W3C home > Mailing lists > Public > www-math@w3.org > April 2006

RE: Correcting misperceptions about MathML usage

From: <juanrgonzaleza@canonicalscience.com>
Date: Tue, 11 Apr 2006 11:02:31 -0700 (PDT)
Message-ID: <3053.>
To: <www-math@w3.org>

Robert Miner wrote:
> Hi.
> I noticed an error of my own I need to correct.  Below I claim there are
> millions of documents that use MathML.  I should have said millions of
> pages.
> --Robert
> Robert Miner
> Director, New Product Development
> - our address has changed -
> Design Science, Inc.
> 140 Pine Avenue, 4th Floor
> Long Beach, California  90802
> Tel:  (651) 223-2883
> Fax:  (651) 292-0014
> robertm@dessci.com
> www.dessci.com
> ~ Makers of MathType, MathFlow, MathPlayer, WebEQ, Equation Editor,
> TexAide ~
> -----Original Message-----
> From: www-math-request@w3.org [mailto:www-math-request@w3.org] On Behalf
> Of Robert Miner
> Sent: Friday, April 07, 2006 2:50 PM
> To: juanrgonzaleza@canonicalscience.com
> Cc: www-math@w3.org
> Subject: Correcting misperceptions about MathML usage
> Juan,
> The MathML specification is 10 years old, and has gone through four
> versions as a W3C Recommendation.  There are dozens of pieces of
> software that seriously implement it, and millions of documents that use
> it. For a credible, responsible standards organization such as W3C, that
> imposes strenuous backwards compatibility constraints. It means among
> other things that changing something as fundamental as the
> representation of scripts is no longer feasible.  The only changes that
> can be considered viable at this point in the lifespan of MathML are
> incremental.
> I believe you have a faulty impression about the usage of, and hence the
> constraints upon, MathML at this point in its lifecyle.  You wrote
> 	It is interesting that almost all of academic publishers are
> ignoring
> 	MathML promises and using other alternatives (at my current
> knowledge only
> 	_Blackwell_ publisher is using MathML). For instance, the
> renowned
> 	_Nature_ is working with ISO 12083.
> However, that is false.  Among major technical publishers, I know that
> Reed Elsevier, the American Chemical Society, the American Physics
> Society, Houghton-Mifflin, McGraw-Hill, Wiley, and the US Patent Office,
> to name a few, all use MathML in at least some of their publication
> workflows.  Similarly, you seem unaware of the use of MathML in
> enterprise publishing, but a short list of companies that I know are
> using MathML includes Airbus, Boeing, Schlumberger, Becthel-Bettis,
> Pratt and Whitney, Lexus-Nexus, NAG, SPSS and others.   Beyond that,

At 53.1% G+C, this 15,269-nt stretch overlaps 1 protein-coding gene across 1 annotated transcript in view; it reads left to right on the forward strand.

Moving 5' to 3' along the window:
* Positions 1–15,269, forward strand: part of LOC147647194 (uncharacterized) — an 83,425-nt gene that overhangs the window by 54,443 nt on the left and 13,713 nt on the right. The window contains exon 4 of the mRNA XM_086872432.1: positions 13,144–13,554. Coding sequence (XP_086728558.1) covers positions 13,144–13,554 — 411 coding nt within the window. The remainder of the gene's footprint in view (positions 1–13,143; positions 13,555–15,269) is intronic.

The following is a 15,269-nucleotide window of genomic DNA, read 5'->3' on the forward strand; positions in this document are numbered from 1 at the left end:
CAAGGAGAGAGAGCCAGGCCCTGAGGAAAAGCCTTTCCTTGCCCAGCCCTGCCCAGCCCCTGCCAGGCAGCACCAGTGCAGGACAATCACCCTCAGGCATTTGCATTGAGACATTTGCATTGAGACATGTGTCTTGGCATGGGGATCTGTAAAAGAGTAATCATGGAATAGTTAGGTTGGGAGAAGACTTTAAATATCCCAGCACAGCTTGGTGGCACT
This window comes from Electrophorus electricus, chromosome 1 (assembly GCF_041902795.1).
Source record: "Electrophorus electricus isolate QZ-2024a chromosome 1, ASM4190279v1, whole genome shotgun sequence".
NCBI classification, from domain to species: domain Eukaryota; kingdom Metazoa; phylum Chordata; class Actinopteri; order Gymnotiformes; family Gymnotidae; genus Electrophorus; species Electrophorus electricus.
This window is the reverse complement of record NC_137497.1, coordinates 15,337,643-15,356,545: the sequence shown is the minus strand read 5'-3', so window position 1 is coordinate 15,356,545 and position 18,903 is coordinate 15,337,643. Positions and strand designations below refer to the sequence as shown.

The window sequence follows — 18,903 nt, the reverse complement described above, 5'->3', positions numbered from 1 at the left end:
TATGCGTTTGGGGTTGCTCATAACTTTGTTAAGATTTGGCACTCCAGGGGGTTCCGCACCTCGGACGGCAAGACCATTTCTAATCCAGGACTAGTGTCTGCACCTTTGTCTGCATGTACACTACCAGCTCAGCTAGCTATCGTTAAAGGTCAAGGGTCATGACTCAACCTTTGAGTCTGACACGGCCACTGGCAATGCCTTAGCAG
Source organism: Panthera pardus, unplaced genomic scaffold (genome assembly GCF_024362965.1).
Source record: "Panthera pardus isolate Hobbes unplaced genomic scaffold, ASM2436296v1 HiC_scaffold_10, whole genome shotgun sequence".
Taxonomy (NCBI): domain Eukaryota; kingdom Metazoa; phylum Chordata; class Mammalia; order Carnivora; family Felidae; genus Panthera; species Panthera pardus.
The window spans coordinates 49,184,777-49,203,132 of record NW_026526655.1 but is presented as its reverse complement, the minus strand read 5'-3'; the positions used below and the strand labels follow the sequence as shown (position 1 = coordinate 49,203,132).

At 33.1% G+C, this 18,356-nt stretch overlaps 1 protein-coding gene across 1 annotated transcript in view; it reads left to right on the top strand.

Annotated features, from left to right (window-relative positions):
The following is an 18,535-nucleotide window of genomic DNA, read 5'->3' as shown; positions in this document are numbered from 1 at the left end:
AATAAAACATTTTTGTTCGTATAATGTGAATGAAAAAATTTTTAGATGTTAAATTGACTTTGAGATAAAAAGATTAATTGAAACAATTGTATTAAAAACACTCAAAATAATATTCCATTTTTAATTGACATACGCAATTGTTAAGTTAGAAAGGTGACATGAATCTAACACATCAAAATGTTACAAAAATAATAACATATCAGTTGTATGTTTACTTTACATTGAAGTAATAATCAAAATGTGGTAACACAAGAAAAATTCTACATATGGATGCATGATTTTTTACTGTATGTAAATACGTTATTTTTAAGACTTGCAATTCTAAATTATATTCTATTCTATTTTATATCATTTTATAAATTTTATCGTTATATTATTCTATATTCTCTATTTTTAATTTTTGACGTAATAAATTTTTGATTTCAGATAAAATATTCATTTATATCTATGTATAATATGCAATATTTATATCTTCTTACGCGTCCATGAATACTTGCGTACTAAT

> MathML is used extensively as a backend technology by a number of
> educational technology vendors including course management systems such
> as WebCT, eCollege, and Blackboard, automated assessment vendors such as
> Questionmark Perception, Brownstone and ETS, and other educational
> service and software vendors. Another area where MathML is playing a
> significant role is accessibility.  The DAISY consortium of
> accessibility technology vendors and advocates is in the process of
> incorporating MathML into the DAISY file format. Consortium partners are
> already hard at work looking at adding MathML-based accessibility
> solutions to their software, and educational publishers in many contexts
> in the US are compelled by law to make accessible materials available in
> the DAISY format. This will have the effect of making mathematics in a
> large body of content effectively and seamlessly accessible and widely
> available to those with print disabilities for the first time. As you
> may have seen on the list yesterday, now there are even effective tools
> for using MathML right-to-left in Arabic-language documents.
> In all of these arenas, there is substantial and rapidly growing use of
> MathML, and W3C has a responsibility keep MathML stable for all of these
> stakeholders.  As a consequence, as I stated above, the only changes
> that will occur in MathML for the foreseeable future will be small,
> incremental ones that maintain backward compatibility and offer existing
> users a smooth, non-disruptive upgrade path.
> At the same time, it is true that the area where MathML has had the
> least impact is as a hand-authored format for academics and hobbyists
> publishing directly to the web.  This is obviously an area that you care
> very much about. But as a standards organization, W3C cannot and should